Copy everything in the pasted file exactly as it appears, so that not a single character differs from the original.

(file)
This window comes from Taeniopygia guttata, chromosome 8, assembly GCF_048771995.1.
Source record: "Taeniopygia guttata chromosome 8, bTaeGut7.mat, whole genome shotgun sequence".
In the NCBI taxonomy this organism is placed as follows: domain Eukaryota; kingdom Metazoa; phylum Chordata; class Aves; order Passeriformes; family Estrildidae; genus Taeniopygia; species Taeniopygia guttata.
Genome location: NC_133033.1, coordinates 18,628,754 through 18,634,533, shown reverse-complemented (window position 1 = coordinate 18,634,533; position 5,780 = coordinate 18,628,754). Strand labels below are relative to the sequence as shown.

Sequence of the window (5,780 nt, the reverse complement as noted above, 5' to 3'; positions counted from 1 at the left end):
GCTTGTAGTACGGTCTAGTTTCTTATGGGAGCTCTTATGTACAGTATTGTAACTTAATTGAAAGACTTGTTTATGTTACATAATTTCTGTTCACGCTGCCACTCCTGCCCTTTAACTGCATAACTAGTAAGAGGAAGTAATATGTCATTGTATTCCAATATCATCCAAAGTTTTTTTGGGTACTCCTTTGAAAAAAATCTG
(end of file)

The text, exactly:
This window comes from Taeniopygia guttata, chromosome 8, assembly GCF_048771995.1.
Source record: "Taeniopygia guttata chromosome 8, bTaeGut7.mat, whole genome shotgun sequence".
In the NCBI taxonomy this organism is placed as follows: domain Eukaryota; kingdom Metazoa; phylum Chordata; class Aves; order Passeriformes; family Estrildidae; genus Taeniopygia; species Taeniopygia guttata.
Genome location: NC_133033.1, coordinates 18,628,754 through 18,634,533, shown reverse-complemented (window position 1 = coordinate 18,634,533; position 5,780 = coordinate 18,628,754). Strand labels below are relative to the sequence as shown.

Sequence of the window (5,780 nt, the reverse complement as noted above, 5' to 3'; positions counted from 1 at the left end):
GCTTGTAGTACGGTCTAGTTTCTTATGGGAGCTCTTATGTACAGTATTGTAACTTAATTGAAAGACTTGTTTATGTTACATAATTTCTGTTCACGCTGCCACTCCTGCCCTTTAACTGCATAACTAGTAAGAGGAAGTAATATGTCATTGTATTCCAATATCATCCAAAGTTTTTTTGGGTACTCCTTTGAAAAAAATCTG